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Favorite Flint – Narbona Pass Agate By John Selmer

What’s your favorite flint material? If you’re like me, you have many and it is hard to decide which one is your “real” favorite. Some of my preferred flint materials, in no particular order, include Flint Ridge, Carter Cave, Coshocton, jasper, Hornstone, petrified wood, Knife River, Fort Payne, Dover, Coastal Plains, Upper Mercer, Sonora, Columbia River agates, Hartville Uplift, Burlington, coral, Alibates, obsidian, Yeso, Georgetown, chalcedony, Hixton, Edwards Plateau, Crowley's Ridge, novaculite, Boone, and the list goes on. I guess you could say that I like everything, but if I had to name just one, it would have to be Narbona (or Washington) Pass Agate. I’ve also seen this material referred to as Chuska Chert in the literature. Narbona Pass (formerly Washington Pass) is an 8,150 foot natural gap in the Chuska Mountains. The Chuska Mountains are an elongate range on the Colorado Plateau and within the Navajo Nation. The range is about 50 by 10 miles; it trends north-northwest and is crossed by the state line between Arizona and New Mexico. Prior to the infamous Navajo "Long Walk,” eleven bands of Navajos lived in the Chuska Mountains; among them was the legendary Navajo Chief Narbona. Originally, Lieutenant James K. Simpson named the gap Washington Pass in honor of Colonel John M. Washington. However, the pass has been renamed recently in honor of Chief Narbona, who was killed under orders of Colonel Washington in 1849. Students at Diné College helped change the name to Narbona Pass. Diné College is located in Tsaile, Arizona and was chartered by the Navajo Nation to bring more higher education opportunities to the Navajo.

Narbona Pass Agate knife in the collection of John Selmer

Points made from Narbona Pass Agate are found throughout the Four Corners area. I've seen points from all ages made out of Narbona Pass Agate, from Paleo through Pueblo II. Interestingly, I've never seen any later Pueblo III or IV pieces made out of the material. Narbona Pass Agate is seen in red, pink, orange, butterscotch, blue, black, brown, yellow, white and clear. Regardless of color, it is usually translucent.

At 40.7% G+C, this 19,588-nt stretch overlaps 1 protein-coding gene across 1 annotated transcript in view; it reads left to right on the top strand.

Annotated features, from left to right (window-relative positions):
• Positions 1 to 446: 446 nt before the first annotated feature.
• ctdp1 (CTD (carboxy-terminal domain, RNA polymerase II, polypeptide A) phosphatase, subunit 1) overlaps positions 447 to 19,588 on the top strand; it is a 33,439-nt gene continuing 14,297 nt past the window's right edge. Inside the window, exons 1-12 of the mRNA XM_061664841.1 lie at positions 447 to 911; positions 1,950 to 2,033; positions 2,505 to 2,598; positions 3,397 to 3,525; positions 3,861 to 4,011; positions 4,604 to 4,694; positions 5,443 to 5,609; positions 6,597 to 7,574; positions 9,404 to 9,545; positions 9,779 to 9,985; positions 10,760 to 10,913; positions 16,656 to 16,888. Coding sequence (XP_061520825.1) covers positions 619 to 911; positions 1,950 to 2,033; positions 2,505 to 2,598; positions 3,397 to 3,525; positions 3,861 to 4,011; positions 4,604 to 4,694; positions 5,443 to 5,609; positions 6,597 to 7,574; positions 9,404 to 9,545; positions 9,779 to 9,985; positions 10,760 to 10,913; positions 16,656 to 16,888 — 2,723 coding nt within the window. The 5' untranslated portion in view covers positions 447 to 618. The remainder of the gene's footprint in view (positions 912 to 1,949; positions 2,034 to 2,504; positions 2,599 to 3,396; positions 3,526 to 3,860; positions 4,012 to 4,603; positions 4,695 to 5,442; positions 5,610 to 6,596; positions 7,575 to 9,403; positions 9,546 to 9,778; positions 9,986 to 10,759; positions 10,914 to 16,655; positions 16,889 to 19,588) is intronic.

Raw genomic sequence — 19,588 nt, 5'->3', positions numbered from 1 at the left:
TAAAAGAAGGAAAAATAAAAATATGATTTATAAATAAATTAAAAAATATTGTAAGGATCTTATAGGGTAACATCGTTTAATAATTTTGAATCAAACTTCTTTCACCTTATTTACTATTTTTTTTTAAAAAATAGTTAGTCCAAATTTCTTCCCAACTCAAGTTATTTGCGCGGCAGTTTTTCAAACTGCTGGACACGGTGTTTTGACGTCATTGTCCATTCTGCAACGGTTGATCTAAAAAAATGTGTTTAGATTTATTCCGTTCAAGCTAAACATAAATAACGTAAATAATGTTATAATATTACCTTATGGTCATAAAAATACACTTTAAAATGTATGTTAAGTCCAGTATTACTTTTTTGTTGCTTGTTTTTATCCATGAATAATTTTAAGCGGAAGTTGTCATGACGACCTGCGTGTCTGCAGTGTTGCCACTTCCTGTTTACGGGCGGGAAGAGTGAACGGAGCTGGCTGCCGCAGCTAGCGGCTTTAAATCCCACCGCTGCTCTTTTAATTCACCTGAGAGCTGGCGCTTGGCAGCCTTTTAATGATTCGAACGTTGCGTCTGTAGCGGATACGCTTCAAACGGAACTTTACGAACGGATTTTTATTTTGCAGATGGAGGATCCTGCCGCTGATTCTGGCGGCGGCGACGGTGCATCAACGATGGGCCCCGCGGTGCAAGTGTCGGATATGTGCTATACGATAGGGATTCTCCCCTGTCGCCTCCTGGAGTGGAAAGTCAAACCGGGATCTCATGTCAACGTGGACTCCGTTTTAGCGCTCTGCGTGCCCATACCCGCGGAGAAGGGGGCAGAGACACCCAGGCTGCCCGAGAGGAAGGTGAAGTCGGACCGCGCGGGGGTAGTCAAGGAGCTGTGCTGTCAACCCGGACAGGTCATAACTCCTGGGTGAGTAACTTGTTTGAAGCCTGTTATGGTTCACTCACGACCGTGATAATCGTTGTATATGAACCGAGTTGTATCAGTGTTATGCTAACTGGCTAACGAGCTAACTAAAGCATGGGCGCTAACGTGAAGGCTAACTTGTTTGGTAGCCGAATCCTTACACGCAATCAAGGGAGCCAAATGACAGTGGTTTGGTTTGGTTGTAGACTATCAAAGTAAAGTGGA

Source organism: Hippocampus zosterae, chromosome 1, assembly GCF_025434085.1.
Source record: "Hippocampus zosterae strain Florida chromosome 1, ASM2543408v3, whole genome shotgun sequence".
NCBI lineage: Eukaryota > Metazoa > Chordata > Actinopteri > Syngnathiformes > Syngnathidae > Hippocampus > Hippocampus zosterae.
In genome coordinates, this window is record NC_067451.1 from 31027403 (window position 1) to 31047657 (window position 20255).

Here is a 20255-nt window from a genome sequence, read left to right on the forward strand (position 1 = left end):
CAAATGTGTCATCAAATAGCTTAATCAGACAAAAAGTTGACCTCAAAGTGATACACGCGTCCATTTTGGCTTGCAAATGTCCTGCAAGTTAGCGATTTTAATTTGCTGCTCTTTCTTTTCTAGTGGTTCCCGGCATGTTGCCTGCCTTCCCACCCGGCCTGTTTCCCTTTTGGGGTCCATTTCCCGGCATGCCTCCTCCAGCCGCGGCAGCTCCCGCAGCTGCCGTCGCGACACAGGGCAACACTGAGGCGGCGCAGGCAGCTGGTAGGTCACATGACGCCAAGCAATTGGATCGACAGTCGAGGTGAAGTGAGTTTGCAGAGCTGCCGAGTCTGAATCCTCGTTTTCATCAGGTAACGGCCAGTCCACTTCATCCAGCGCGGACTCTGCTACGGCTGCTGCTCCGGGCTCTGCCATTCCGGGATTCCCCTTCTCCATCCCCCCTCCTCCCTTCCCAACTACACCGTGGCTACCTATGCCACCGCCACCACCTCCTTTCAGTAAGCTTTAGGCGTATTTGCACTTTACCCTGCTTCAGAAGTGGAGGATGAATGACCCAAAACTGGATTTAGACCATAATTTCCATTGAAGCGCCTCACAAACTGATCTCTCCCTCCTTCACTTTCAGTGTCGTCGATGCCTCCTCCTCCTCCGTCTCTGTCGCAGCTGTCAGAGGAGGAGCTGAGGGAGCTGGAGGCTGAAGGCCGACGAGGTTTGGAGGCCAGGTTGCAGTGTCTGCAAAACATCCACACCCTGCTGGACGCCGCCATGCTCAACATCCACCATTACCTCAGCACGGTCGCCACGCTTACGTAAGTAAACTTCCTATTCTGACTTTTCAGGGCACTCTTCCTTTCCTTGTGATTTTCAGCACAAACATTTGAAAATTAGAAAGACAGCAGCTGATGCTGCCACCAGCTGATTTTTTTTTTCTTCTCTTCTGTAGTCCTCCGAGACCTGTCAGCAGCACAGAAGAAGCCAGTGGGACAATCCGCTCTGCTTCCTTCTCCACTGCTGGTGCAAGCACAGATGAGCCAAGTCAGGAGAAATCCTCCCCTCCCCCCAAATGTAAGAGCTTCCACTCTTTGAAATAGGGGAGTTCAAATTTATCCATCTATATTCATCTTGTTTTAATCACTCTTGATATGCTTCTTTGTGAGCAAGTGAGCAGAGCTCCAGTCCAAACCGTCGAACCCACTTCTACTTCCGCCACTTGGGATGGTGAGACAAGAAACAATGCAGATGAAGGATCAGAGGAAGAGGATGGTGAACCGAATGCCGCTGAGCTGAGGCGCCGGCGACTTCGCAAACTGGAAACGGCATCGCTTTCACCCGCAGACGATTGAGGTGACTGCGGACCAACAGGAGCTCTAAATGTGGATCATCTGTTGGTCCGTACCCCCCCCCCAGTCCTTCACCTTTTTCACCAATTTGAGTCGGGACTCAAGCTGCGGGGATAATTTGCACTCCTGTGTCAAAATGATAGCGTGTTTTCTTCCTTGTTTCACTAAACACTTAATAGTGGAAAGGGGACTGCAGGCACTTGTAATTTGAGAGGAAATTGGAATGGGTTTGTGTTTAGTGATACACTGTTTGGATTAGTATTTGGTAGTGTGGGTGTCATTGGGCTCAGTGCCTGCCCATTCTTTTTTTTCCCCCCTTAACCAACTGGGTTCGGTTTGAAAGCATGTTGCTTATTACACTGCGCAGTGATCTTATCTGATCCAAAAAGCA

The material must have been prized by Native Americans because all of the Narbona Pass Agate points that I've seen have fine workmanship. PG 4


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Volume Number 7 Issue Number 1

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The Cody Paleo Knife in this article is made of translucent Narbona Pass Agate and is one of the top pieces in my collection. It practically glows when you hold it up to the light. It is 4 7/16 inches long and was found in Western Colorado. The base is well ground and, as you can see, the blade on one edge has been resharpened in an excurvate manner and on the other edge as incurvate. The piece was previously in the collections of Jack Bates and Don Meador. It has a Dwain Rogers Certificate of Authentication (COA) and has been pictured in Robert M. Overstreet’s Indian Arrowheads Identification and Price Guide 5th, 6th, 7th, 8th, and 9th editions. It has also been pictured in James R. Bennett's Identifying Altered Ancient Flint Artifacts and in Bennett’s Authenticating Ancient Indian Artifacts.

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Volume Number 7 Issue Number 1

Spring 2009

Megafauna of Galleta Meadows By Steve Stangland

Something very interesting is happening in a little desert community about 90 miles east of San Diego. The town is being surrounded by Ice Age megafauna- mammoths, mastodons, giant ground sloths, and saber tooth cats! Why is this being reported in the AACA Magazine? Because Paleoindian arrived on this continent during the last great Ice Age and had to deal with some of these beasts. Some of them were actually on his diet…. and he was on some of their diets! About 15 years ago, a well-to-do land owner in the area, Dennis Avery, purchased “mega” parcels of land surrounding Borrego Springs with the intention of preserving the land as open space. Beginning in April of 2008, he enlisted a metal sculptor, Ricardo Breceda, to design metal sculptures of various megafauna that are placed in surrounding areas that have been named “Galleta Meadows.” The sculptures are not limited to the animals that lived contemporaneous with Paleoindian. There are also such beasts as the gomphothere (a mammoth-like animal seen above in the first picture), and even giant camels!